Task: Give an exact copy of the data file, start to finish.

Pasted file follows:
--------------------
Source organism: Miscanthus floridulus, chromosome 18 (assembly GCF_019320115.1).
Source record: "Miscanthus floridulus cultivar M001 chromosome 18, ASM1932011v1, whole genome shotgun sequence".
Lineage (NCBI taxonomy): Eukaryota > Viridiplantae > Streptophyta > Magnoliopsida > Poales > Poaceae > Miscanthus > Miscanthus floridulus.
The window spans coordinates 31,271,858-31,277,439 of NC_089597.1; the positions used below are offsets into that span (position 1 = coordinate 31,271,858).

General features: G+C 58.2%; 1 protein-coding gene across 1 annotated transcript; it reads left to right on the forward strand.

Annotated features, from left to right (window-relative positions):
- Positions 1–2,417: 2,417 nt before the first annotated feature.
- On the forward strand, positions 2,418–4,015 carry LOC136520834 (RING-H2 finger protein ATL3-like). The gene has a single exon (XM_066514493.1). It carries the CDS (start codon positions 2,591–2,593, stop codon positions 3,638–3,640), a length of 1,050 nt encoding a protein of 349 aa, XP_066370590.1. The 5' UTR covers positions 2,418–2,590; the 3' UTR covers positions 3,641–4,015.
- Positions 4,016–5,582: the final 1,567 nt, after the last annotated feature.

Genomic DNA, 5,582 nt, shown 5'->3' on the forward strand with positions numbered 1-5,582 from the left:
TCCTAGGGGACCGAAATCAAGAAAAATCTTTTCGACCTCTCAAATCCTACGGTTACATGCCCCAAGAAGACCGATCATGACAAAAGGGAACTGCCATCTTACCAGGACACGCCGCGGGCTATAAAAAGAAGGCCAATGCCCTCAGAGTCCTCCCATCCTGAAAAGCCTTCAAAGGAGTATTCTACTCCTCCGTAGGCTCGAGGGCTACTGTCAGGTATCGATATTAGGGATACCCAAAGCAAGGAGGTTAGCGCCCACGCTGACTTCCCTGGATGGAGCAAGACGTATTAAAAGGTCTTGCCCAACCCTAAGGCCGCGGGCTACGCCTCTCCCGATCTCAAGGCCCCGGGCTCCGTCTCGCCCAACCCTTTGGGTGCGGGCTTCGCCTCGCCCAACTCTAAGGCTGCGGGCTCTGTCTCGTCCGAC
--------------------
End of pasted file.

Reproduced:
Source organism: Miscanthus floridulus, chromosome 18 (assembly GCF_019320115.1).
Source record: "Miscanthus floridulus cultivar M001 chromosome 18, ASM1932011v1, whole genome shotgun sequence".
Lineage (NCBI taxonomy): Eukaryota > Viridiplantae > Streptophyta > Magnoliopsida > Poales > Poaceae > Miscanthus > Miscanthus floridulus.
The window spans coordinates 31,271,858-31,277,439 of NC_089597.1; the positions used below are offsets into that span (position 1 = coordinate 31,271,858).

General features: G+C 58.2%; 1 protein-coding gene across 1 annotated transcript; it reads left to right on the forward strand.

Annotated features, from left to right (window-relative positions):
- Positions 1–2,417: 2,417 nt before the first annotated feature.
- On the forward strand, positions 2,418–4,015 carry LOC136520834 (RING-H2 finger protein ATL3-like). The gene has a single exon (XM_066514493.1). It carries the CDS (start codon positions 2,591–2,593, stop codon positions 3,638–3,640), a length of 1,050 nt encoding a protein of 349 aa, XP_066370590.1. The 5' UTR covers positions 2,418–2,590; the 3' UTR covers positions 3,641–4,015.
- Positions 4,016–5,582: the final 1,567 nt, after the last annotated feature.

Genomic DNA, 5,582 nt, shown 5'->3' on the forward strand with positions numbered 1-5,582 from the left:
TCCTAGGGGACCGAAATCAAGAAAAATCTTTTCGACCTCTCAAATCCTACGGTTACATGCCCCAAGAAGACCGATCATGACAAAAGGGAACTGCCATCTTACCAGGACACGCCGCGGGCTATAAAAAGAAGGCCAATGCCCTCAGAGTCCTCCCATCCTGAAAAGCCTTCAAAGGAGTATTCTACTCCTCCGTAGGCTCGAGGGCTACTGTCAGGTATCGATATTAGGGATACCCAAAGCAAGGAGGTTAGCGCCCACGCTGACTTCCCTGGATGGAGCAAGACGTATTAAAAGGTCTTGCCCAACCCTAAGGCCGCGGGCTACGCCTCTCCCGATCTCAAGGCCCCGGGCTCCGTCTCGCCCAACCCTTTGGGTGCGGGCTTCGCCTCGCCCAACTCTAAGGCTGCGGGCTCTGTCTCGTCCGAC